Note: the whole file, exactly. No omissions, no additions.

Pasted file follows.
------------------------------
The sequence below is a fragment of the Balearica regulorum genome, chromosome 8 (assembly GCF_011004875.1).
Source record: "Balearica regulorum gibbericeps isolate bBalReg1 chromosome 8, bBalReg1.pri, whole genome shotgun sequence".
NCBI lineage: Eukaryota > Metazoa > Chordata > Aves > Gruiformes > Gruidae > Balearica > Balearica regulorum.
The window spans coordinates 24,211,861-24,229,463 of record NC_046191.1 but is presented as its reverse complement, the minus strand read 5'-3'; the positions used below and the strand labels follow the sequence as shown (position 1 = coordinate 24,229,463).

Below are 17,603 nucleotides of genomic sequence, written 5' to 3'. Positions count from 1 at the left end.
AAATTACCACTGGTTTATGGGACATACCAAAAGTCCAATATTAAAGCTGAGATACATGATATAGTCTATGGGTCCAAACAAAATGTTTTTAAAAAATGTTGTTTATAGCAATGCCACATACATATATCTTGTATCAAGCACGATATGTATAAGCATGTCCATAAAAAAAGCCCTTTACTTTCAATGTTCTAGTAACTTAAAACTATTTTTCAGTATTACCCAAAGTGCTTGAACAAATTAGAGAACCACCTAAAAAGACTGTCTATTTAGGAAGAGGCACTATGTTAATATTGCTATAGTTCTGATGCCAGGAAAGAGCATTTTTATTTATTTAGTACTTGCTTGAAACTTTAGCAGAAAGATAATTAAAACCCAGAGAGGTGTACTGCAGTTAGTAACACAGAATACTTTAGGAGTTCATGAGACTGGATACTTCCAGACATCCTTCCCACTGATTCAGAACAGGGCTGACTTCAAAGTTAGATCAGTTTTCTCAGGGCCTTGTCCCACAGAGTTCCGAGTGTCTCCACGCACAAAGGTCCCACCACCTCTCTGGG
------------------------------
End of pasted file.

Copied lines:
The sequence below is a fragment of the Balearica regulorum genome, chromosome 8 (assembly GCF_011004875.1).
Source record: "Balearica regulorum gibbericeps isolate bBalReg1 chromosome 8, bBalReg1.pri, whole genome shotgun sequence".
NCBI lineage: Eukaryota > Metazoa > Chordata > Aves > Gruiformes > Gruidae > Balearica > Balearica regulorum.
The window spans coordinates 24,211,861-24,229,463 of record NC_046191.1 but is presented as its reverse complement, the minus strand read 5'-3'; the positions used below and the strand labels follow the sequence as shown (position 1 = coordinate 24,229,463).

Below are 17,603 nucleotides of genomic sequence, written 5' to 3'. Positions count from 1 at the left end.
AAATTACCACTGGTTTATGGGACATACCAAAAGTCCAATATTAAAGCTGAGATACATGATATAGTCTATGGGTCCAAACAAAATGTTTTTAAAAAATGTTGTTTATAGCAATGCCACATACATATATCTTGTATCAAGCACGATATGTATAAGCATGTCCATAAAAAAAGCCCTTTACTTTCAATGTTCTAGTAACTTAAAACTATTTTTCAGTATTACCCAAAGTGCTTGAACAAATTAGAGAACCACCTAAAAAGACTGTCTATTTAGGAAGAGGCACTATGTTAATATTGCTATAGTTCTGATGCCAGGAAAGAGCATTTTTATTTATTTAGTACTTGCTTGAAACTTTAGCAGAAAGATAATTAAAACCCAGAGAGGTGTACTGCAGTTAGTAACACAGAATACTTTAGGAGTTCATGAGACTGGATACTTCCAGACATCCTTCCCACTGATTCAGAACAGGGCTGACTTCAAAGTTAGATCAGTTTTCTCAGGGCCTTGTCCCACAGAGTTCCGAGTGTCTCCACGCACAAAGGTCCCACCACCTCTCTGGG